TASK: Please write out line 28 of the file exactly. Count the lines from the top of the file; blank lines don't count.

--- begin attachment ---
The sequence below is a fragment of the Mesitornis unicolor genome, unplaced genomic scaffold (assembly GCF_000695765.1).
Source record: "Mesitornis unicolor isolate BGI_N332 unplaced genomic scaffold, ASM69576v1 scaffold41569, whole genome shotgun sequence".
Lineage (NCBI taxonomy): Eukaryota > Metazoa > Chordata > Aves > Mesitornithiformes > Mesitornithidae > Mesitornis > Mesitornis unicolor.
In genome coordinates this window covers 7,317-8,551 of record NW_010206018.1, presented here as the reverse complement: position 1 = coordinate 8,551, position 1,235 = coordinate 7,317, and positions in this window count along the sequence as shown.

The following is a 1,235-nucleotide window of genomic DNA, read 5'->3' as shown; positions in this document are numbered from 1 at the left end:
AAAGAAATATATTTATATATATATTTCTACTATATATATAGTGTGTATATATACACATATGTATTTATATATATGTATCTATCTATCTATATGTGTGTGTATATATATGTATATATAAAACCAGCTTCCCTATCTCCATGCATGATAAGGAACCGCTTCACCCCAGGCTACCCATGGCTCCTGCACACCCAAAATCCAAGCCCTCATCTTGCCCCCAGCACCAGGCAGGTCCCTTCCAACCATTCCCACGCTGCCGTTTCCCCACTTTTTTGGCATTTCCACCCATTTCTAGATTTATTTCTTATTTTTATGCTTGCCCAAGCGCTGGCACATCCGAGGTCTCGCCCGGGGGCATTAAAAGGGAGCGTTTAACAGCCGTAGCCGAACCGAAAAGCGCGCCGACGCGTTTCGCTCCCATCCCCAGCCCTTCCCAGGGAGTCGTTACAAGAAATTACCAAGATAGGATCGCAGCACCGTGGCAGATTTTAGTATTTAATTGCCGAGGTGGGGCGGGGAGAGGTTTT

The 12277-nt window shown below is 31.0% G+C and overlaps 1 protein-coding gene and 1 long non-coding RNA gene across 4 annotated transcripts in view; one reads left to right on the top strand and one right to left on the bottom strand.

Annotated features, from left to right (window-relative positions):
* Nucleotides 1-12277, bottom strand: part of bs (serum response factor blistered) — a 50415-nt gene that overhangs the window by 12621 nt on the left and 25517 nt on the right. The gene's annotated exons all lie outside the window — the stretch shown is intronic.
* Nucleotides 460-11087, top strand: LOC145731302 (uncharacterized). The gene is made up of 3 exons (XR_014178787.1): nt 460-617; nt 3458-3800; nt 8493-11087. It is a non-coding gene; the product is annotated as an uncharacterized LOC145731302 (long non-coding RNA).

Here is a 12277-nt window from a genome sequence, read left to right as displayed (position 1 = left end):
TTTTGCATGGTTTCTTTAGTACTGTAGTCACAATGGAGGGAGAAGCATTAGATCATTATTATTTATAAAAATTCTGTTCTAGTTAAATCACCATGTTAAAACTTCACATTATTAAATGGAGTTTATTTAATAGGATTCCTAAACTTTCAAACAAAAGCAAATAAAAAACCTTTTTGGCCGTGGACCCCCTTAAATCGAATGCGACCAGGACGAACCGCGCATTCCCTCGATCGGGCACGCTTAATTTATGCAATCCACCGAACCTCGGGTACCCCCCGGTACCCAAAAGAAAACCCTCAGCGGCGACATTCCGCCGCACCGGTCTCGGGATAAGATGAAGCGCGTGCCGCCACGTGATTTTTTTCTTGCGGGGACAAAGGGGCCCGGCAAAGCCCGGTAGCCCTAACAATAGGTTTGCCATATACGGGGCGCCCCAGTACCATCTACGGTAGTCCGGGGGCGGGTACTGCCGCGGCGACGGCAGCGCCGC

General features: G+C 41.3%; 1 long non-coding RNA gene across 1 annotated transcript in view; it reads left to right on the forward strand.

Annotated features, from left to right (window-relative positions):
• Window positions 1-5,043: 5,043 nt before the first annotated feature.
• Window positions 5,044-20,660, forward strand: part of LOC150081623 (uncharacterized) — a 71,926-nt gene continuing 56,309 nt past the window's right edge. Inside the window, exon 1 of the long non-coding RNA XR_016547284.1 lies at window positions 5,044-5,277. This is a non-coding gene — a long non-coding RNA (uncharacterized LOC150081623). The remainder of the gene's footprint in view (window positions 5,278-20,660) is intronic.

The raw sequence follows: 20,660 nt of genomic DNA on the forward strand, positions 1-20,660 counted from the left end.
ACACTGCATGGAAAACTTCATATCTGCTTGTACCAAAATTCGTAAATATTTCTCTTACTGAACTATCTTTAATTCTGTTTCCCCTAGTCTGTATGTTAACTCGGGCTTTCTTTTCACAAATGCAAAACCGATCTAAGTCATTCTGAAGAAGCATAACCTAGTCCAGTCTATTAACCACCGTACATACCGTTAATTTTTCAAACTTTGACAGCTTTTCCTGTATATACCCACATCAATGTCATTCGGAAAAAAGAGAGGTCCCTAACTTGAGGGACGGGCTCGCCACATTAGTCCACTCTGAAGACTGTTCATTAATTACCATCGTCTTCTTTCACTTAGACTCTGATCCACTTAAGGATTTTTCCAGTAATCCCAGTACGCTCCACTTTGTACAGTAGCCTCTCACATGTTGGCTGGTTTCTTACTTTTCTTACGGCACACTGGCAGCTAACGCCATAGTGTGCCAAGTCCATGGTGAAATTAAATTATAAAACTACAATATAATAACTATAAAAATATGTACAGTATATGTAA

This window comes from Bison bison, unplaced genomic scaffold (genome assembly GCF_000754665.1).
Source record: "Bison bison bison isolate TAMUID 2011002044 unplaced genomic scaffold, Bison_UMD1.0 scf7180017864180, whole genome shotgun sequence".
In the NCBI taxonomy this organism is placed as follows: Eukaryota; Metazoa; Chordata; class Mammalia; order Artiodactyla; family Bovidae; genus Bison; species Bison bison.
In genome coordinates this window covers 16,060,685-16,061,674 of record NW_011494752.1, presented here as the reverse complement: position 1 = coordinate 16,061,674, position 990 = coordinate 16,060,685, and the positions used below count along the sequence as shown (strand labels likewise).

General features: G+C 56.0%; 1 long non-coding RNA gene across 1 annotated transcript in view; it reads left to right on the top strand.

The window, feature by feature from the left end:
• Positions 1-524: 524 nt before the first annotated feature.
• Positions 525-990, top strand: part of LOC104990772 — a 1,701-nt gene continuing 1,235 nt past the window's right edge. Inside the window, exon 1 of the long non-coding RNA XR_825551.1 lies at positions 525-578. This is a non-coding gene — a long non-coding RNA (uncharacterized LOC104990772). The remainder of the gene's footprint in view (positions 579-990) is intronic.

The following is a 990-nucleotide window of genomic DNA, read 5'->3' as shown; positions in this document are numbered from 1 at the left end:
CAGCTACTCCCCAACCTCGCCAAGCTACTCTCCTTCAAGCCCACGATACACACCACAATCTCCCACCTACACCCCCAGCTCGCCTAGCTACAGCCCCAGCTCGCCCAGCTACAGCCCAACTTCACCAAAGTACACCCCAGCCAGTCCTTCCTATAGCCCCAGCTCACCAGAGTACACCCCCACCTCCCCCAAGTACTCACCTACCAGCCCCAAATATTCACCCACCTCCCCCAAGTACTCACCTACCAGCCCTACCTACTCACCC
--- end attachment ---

CAGCTACTCCCCAACCTCGCCAAGCTACTCTCCTTCAAGCCCACGATACACACCACAATCTCCCACCTACACCCCCAGCTCGCCTAGCTACAGCCCCAGCTCGCCCAGCTACAGCCCAACTTCACCAAAGTACACCCCAGCCAGTCCTTCCTATAGCCCCAGCTCACCAGAGTACACCCCCACCTCCCCCAAGTACTCACCTACCAGCCCCAAATATTCACCCACCTCCCCCAAGTACTCACCTACCAGCCCTACCTACTCACCC